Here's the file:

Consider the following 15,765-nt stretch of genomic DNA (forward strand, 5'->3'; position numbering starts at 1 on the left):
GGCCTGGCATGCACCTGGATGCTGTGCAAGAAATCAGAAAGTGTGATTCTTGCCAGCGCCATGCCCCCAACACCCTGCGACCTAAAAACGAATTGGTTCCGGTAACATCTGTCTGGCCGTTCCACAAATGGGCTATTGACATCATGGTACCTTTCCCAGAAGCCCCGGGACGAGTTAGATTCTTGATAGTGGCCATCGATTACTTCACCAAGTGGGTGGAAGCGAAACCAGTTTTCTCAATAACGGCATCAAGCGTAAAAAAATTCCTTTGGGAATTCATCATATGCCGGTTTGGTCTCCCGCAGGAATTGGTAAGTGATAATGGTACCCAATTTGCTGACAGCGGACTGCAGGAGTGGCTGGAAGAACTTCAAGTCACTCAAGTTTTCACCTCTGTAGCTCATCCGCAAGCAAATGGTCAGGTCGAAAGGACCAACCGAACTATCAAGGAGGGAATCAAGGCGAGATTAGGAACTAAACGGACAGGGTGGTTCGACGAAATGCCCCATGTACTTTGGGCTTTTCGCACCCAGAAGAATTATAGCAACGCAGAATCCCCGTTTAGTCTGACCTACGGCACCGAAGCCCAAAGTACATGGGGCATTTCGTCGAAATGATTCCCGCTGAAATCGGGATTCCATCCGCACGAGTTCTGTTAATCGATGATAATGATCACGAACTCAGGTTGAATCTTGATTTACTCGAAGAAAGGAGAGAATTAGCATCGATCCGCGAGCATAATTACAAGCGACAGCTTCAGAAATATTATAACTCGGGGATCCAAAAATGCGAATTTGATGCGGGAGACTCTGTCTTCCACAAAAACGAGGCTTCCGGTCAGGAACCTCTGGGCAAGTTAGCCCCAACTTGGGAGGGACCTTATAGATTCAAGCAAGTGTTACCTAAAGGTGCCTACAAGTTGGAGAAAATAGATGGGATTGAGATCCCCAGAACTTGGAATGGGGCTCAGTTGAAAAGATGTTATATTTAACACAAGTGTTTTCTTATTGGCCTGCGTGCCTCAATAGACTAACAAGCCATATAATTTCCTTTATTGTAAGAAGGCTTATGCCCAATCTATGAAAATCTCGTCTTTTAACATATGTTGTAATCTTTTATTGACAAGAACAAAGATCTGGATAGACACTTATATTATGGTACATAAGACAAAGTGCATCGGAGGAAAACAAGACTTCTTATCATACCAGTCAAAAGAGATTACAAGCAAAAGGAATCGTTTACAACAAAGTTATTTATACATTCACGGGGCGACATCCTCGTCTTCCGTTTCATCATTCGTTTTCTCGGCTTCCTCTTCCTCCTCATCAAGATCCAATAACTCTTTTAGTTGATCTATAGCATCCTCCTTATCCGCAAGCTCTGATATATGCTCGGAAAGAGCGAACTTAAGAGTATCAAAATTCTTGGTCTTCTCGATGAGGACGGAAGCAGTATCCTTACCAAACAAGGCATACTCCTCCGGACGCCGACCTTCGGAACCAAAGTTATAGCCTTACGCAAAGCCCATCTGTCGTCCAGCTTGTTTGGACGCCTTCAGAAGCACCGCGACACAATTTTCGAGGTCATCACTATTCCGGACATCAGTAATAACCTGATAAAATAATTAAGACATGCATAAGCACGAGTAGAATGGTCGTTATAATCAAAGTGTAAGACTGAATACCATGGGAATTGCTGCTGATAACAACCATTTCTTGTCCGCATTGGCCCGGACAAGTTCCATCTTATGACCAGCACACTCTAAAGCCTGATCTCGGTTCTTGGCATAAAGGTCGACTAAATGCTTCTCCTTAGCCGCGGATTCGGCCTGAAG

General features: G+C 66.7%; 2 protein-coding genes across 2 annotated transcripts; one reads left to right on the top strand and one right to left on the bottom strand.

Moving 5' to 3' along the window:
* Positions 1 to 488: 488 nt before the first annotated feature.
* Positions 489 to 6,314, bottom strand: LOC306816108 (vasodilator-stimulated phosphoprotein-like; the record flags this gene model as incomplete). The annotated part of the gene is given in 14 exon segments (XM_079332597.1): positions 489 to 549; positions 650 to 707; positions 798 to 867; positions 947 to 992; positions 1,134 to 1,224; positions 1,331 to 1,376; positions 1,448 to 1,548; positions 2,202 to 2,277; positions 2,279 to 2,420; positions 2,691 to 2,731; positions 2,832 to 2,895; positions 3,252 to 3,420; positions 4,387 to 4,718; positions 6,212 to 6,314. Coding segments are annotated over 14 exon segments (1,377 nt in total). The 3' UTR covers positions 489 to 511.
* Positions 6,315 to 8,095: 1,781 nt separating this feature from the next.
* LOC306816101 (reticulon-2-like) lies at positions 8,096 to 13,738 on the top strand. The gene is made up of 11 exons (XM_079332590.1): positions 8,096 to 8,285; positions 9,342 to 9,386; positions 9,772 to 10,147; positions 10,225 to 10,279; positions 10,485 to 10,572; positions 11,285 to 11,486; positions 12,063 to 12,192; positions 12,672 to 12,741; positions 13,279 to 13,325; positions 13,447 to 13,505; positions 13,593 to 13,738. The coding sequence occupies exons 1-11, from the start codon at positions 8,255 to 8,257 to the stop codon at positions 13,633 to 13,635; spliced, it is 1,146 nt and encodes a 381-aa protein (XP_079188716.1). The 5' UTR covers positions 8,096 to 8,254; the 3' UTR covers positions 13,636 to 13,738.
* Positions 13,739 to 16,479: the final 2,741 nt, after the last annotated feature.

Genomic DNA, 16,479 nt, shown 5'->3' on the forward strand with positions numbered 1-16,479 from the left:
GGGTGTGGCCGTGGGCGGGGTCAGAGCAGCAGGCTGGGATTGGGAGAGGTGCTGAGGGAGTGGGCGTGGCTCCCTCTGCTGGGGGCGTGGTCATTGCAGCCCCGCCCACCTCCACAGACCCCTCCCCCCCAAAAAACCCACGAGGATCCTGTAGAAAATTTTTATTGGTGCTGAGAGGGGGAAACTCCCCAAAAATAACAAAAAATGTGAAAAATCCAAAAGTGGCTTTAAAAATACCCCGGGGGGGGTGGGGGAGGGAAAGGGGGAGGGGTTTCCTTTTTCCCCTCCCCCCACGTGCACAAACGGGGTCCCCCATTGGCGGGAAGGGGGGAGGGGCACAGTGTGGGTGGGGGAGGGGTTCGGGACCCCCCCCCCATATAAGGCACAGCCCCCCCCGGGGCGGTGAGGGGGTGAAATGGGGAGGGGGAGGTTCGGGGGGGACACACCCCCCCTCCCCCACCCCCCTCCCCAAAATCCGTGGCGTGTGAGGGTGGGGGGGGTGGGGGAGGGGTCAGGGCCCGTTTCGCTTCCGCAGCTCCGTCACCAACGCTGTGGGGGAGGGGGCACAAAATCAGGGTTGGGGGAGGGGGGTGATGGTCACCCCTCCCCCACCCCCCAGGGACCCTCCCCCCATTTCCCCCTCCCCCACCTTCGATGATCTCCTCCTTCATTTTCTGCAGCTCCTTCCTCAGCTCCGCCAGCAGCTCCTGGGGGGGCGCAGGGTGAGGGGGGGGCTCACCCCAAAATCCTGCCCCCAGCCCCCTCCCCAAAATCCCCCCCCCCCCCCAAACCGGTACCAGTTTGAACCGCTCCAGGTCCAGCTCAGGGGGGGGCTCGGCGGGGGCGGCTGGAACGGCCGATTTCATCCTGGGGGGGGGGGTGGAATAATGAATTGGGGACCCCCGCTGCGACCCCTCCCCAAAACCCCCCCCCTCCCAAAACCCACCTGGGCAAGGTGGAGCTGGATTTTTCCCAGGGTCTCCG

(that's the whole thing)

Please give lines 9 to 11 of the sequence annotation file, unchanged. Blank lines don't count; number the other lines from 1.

* Positions 13,739 to 16,479: the final 2,741 nt, after the last annotated feature.

Genomic DNA, 16,479 nt, shown 5'->3' on the forward strand with positions numbered 1-16,479 from the left:
GGGTGTGGCCGTGGGCGGGGTCAGAGCAGCAGGCTGGGATTGGGAGAGGTGCTGAGGGAGTGGGCGTGGCTCCCTCTGCTGGGGGCGTGGTCATTGCAGCCCCGCCCACCTCCACAGACCCCTCCCCCCCAAAAAACCCACGAGGATCCTGTAGAAAATTTTTATTGGTGCTGAGAGGGGGAAACTCCCCAAAAATAACAAAAAATGTGAAAAATCCAAAAGTGGCTTTAAAAATACCCCGGGGGGGGTGGGGGAGGGAAAGGGGGAGGGGTTTCCTTTTTCCCCTCCCCCCACGTGCACAAACGGGGTCCCCCATTGGCGGGAAGGGGGGAGGGGCACAGTGTGGGTGGGGGAGGGGTTCGGGACCCCCCCCCCATATAAGGCACAGCCCCCCCCGGGGCGGTGAGGGGGTGAAATGGGGAGGGGGAGGTTCGGGGGGGACACACCCCCCCTCCCCCACCCCCCTCCCCAAAATCCGTGGCGTGTGAGGGTGGGGGGGGTGGGGGAGGGGTCAGGGCCCGTTTCGCTTCCGCAGCTCCGTCACCAACGCTGTGGGGGAGGGGGCACAAAATCAGGGTTGGGGGAGGGGGGTGATGGTCACCCCTCCCCCACCCCCCAGGGACCCTCCCCCCATTTCCCCCTCCCCCACCTTCGATGATCTCCTCCTTCATTTTCTGCAGCTCCTTCCTCAGCTCCGCCAGCAGCTCCTGGGGGGGCGCAGGGTGAGGGGGGGGCTCACCCCAAAATCCTGCCCCCAGCCCCCTCCCCAAAATCCCCCCCCCCCCCCAAACCGGTACCAGTTTGAACCGCTCCAGGTCCAGCTCAGGGGGGGGCTCGGCGGGGGCGGCTGGAACGGCCGATTTCATCCTGGGGGGGGGGGTGGAATAATGAATTGGGGACCCCCGCTGCGACCCCTCCCCAAAACCCCCCCCCTCCCAAAACCCACCTGGGCAAGGTGGAGCTGGATTTTTCCCAGGGTCTCCG